The Crooked Lake Review

Winter 2000

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Technological Obsolescence


Elwyn R. VanEtten

From 1990 to 1996, The Crooked Lake Review published my genealogy lessons somewhat facetiously entitled Genealogy 101-601. These beginner lessons outlined how to research your family tree, starting with your own living room to the various repositories of pertinent family data. It was pointed out that there were pitfalls and it wasn't going to be as easy as falling off a log. However, it would be a FUN hobby.

Beyond this, Steele Memorial Library in Elmira provides one of the finest genealogical collections in upstate New York. As a volunteer in the Genealogy Department with over 7000 hours logged, I have provided the same guidance to countless numbers of searchers from all 50 states. Steele also provided the facility for me to teach a 5-session course 20 times to almost 600 students.

Club program chairpersons always have a difficult time lining up speakers for their monthly or weekly meetings. More times than I have kept track of, I have been a willing speaker on "how to" genealogy. My efforts have not been in vain as I continue to see some of the listeners at Steele or the County Clerk's office using a little of my preachings.

Suddenly, there is a WEB or Internet or AOL or Yahoo or whatever, and guys like me are obsolete. No more looking in dusty files or at eye-straining microfilms to find your roots. No more self-addressed, stamped envelope to send out asking for help nor trips to the local cemetery in search of long-lost relatives. RESEARCH IS DEAD! LONG LIVE THE COMPUTER!

Each day I hear amazing stories about logging on last night and lo and behold, there was my entire family tree, all the way back to Charlemagne. No hard work, no pit-falls or dead ends, just the complete family history right there on the WEB. You were an alarmist, telling us it wasn't as easy as falling off a log, because it was.

But, is it all true? Is it documented? Who provided the link that took you back 11 generations? If it looks too good to be true, maybe you should take another look. Other than the paper cost to download the data, it was FREE! According to Aesop, "There is no treasure without toil." Not all data out there in Microsoft land is suspect but the buyer needs to be aware that maybe these roots were never dug.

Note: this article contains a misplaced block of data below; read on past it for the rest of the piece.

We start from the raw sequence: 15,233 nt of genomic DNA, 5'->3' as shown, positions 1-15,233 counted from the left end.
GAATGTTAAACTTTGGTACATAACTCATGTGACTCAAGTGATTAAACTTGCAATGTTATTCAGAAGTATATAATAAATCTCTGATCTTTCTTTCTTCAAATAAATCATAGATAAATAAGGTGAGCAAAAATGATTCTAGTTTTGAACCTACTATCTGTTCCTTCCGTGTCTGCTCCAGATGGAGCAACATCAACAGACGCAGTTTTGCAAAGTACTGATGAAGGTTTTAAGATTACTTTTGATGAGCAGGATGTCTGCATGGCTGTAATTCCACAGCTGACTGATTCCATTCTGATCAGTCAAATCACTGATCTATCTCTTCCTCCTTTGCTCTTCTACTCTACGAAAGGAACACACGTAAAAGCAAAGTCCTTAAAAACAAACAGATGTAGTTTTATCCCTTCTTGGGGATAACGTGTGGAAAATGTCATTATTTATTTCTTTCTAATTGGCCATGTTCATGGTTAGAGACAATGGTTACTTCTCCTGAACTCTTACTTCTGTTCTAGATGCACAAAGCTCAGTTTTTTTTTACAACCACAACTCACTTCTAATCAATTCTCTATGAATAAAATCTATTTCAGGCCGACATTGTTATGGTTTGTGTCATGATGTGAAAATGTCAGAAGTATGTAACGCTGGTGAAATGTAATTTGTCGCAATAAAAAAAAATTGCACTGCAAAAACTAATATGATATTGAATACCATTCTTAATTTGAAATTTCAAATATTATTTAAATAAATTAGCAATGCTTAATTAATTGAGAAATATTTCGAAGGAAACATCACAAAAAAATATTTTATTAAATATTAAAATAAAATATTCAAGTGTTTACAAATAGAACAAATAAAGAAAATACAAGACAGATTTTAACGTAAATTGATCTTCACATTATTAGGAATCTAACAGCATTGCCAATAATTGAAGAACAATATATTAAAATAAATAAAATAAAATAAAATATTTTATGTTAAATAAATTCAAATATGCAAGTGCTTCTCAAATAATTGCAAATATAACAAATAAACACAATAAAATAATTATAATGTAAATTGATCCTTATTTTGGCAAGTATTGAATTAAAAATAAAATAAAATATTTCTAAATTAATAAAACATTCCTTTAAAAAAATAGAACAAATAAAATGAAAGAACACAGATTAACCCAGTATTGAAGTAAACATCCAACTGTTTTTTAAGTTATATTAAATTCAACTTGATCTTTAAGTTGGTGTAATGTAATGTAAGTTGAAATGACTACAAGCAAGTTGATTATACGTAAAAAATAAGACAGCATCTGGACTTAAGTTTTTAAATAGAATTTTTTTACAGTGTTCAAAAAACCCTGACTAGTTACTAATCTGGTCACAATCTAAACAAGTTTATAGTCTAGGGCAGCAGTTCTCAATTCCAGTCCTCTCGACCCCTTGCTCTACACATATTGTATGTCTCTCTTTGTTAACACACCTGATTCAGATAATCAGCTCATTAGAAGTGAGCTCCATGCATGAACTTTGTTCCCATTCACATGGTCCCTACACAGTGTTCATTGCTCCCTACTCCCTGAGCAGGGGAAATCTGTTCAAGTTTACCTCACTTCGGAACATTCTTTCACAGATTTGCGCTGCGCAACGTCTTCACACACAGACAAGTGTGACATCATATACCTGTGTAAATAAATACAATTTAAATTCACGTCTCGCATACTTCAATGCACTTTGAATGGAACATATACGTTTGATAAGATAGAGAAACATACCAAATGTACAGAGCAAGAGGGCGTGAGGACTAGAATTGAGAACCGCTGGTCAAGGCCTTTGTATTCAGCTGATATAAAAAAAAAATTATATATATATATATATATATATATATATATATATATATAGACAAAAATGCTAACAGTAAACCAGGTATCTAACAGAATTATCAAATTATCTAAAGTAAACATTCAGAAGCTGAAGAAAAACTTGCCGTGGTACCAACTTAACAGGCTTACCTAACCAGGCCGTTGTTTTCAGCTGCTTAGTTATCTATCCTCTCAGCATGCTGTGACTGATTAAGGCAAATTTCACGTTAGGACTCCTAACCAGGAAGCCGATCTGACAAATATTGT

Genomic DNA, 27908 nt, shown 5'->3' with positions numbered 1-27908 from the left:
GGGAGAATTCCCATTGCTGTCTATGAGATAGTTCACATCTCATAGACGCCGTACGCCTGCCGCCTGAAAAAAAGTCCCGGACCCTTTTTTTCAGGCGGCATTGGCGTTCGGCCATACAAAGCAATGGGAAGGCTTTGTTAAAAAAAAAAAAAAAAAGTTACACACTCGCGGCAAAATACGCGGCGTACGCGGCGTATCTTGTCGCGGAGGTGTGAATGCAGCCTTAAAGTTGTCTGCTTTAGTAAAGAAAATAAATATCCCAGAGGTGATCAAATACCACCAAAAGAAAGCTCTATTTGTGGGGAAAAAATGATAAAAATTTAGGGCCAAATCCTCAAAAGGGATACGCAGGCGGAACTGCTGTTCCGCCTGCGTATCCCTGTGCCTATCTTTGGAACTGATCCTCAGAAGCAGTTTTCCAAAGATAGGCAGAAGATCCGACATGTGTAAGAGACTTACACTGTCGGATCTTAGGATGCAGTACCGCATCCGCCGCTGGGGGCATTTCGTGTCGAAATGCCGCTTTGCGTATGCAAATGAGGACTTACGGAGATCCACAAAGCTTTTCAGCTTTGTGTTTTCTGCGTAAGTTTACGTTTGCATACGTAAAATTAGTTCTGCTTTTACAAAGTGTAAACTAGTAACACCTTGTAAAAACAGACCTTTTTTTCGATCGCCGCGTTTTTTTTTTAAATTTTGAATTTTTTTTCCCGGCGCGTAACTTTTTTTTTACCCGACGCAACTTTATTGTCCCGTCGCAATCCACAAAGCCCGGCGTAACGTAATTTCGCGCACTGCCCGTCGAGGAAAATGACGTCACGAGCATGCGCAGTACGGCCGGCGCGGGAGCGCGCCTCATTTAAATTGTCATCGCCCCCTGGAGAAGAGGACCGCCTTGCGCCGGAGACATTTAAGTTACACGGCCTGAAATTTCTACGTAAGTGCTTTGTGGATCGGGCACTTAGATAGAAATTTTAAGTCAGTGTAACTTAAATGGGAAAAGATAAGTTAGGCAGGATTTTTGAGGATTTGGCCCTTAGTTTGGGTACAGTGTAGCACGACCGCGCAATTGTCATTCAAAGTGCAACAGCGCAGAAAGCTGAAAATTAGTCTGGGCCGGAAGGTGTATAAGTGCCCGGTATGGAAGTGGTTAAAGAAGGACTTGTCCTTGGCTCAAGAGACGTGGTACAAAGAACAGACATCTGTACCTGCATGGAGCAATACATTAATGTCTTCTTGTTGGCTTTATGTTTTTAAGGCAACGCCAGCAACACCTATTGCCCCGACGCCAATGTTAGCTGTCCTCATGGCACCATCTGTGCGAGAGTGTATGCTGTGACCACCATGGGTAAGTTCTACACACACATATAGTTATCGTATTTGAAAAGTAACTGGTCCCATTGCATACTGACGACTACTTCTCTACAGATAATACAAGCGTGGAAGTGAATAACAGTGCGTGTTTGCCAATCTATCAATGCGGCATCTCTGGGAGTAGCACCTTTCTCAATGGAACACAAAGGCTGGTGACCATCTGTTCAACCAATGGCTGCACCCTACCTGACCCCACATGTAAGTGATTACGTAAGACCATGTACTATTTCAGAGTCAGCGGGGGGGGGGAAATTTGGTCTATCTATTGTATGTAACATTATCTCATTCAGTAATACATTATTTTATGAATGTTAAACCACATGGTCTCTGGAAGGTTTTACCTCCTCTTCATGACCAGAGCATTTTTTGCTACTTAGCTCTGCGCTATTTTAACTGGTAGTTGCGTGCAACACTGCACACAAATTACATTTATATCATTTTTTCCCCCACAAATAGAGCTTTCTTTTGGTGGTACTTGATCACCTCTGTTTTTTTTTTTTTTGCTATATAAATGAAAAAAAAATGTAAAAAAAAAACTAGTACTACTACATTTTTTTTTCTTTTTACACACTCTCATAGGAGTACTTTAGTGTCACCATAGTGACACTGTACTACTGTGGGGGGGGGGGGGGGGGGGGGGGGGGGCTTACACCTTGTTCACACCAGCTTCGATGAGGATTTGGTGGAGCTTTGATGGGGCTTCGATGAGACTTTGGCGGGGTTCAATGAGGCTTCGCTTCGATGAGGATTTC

So, if that throws a little monkey wrench in the form of doubt on your find, don't despair. Sit yourself down and review what we teachers of genealogy told you. Follow the time-tested standards of genealogy research as published by the National Genealogical Society in their December 1997 quarterly bulletin:

1. Research should be exhaustive.Examine every available and pertinent record to reach a reliable conclusion. You are studying human lives and experiences, not just names and dates.

2. Conclusions should be based on original sources of the best quality available. The work of others can be a valuable shortcut but one must track the published details to their origins. The search for truth, reality and accuracy is the foundation for meaningful genealogy research.

3. Nothing should be stated or claimed without an explicit identification of source. "Public knowledge" data needs no citation but we are obliged to support our other facts with reliable evidence.

4. Research must be objective.Exaggerated claims, fanciful notions and what we want it to be have no place in genealogy research. Search it out to prove it.

Do I agree with the title of this article regarding research being obsolete with the explosion of computer genealogy? Certainly not. The computer is another useful tool in tracing your roots. Recognizing its limitations and using the old methods in conjunction with the new should bring you almost face to face with all those relatives that preceded you. The satisfaction that comes from proving your ancestry is the fun of genealogy. A fitting epitaph for the good researcher might very well be "Gone to see for myself!"

© 2000, Elwyn VanEtten
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